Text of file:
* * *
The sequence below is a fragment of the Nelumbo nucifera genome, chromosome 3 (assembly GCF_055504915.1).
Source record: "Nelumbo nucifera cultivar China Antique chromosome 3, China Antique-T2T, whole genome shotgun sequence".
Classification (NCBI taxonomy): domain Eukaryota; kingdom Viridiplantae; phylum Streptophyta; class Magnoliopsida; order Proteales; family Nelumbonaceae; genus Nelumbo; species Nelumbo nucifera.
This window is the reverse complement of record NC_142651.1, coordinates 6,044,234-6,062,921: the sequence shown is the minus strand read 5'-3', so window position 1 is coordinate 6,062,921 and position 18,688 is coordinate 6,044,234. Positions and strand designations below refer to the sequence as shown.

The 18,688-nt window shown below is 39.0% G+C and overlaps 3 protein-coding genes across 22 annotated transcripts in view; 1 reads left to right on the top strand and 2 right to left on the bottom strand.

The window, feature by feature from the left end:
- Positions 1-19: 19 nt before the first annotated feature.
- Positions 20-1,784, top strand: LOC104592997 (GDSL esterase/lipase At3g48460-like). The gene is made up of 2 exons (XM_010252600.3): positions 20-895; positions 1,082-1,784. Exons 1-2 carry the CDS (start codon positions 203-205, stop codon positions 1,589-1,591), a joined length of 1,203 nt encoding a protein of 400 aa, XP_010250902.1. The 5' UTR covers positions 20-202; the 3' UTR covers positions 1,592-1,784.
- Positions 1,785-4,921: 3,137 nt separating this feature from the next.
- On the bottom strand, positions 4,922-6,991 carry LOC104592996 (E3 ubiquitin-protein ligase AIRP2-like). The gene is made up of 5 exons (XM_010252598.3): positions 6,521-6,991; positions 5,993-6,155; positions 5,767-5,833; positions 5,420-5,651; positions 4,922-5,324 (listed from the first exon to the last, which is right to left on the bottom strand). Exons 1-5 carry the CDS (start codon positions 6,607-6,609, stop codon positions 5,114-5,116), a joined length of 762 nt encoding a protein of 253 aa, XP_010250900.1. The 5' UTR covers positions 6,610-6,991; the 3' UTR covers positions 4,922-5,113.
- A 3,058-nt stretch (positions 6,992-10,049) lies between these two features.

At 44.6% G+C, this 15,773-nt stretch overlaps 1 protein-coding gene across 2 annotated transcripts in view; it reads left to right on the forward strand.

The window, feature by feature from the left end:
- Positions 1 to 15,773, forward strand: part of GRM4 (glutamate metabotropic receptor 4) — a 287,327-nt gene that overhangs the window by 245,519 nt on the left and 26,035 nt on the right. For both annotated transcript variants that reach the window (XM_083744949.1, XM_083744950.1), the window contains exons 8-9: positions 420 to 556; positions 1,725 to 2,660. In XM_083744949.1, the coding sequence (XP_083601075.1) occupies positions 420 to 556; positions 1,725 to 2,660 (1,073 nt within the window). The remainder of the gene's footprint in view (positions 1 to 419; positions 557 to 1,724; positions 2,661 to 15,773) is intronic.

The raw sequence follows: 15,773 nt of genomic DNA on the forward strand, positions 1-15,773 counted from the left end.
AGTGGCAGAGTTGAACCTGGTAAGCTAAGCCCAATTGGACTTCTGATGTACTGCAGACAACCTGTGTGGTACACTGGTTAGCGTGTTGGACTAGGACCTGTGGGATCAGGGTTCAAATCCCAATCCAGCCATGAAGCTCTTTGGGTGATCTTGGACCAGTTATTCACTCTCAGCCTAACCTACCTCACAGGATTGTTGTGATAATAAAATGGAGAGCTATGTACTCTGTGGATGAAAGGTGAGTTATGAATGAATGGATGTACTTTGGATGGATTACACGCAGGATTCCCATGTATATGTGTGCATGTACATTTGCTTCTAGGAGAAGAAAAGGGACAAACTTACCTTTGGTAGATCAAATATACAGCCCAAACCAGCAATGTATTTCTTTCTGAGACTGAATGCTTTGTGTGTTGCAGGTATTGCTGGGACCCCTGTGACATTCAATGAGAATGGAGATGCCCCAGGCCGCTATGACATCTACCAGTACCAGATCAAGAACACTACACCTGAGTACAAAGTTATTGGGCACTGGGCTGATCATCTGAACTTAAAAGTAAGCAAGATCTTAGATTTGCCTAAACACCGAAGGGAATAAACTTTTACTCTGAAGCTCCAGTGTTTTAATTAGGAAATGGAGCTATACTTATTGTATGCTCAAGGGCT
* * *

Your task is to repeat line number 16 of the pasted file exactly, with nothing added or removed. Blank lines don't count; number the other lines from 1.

AGTGGCAGAGTTGAACCTGGTAAGCTAAGCCCAATTGGACTTCTGATGTACTGCAGACAACCTGTGTGGTACACTGGTTAGCGTGTTGGACTAGGACCTGTGGGATCAGGGTTCAAATCCCAATCCAGCCATGAAGCTCTTTGGGTGATCTTGGACCAGTTATTCACTCTCAGCCTAACCTACCTCACAGGATTGTTGTGATAATAAAATGGAGAGCTATGTACTCTGTGGATGAAAGGTGAGTTATGAATGAATGGATGTACTTTGGATGGATTACACGCAGGATTCCCATGTATATGTGTGCATGTACATTTGCTTCTAGGAGAAGAAAAGGGACAAACTTACCTTTGGTAGATCAAATATACAGCCCAAACCAGCAATGTATTTCTTTCTGAGACTGAATGCTTTGTGTGTTGCAGGTATTGCTGGGACCCCTGTGACATTCAATGAGAATGGAGATGCCCCAGGCCGCTATGACATCTACCAGTACCAGATCAAGAACACTACACCTGAGTACAAAGTTATTGGGCACTGGGCTGATCATCTGAACTTAAAAGTAAGCAAGATCTTAGATTTGCCTAAACACCGAAGGGAATAAACTTTTACTCTGAAGCTCCAGTGTTTTAATTAGGAAATGGAGCTATACTTATTGTATGCTCAAGGGCT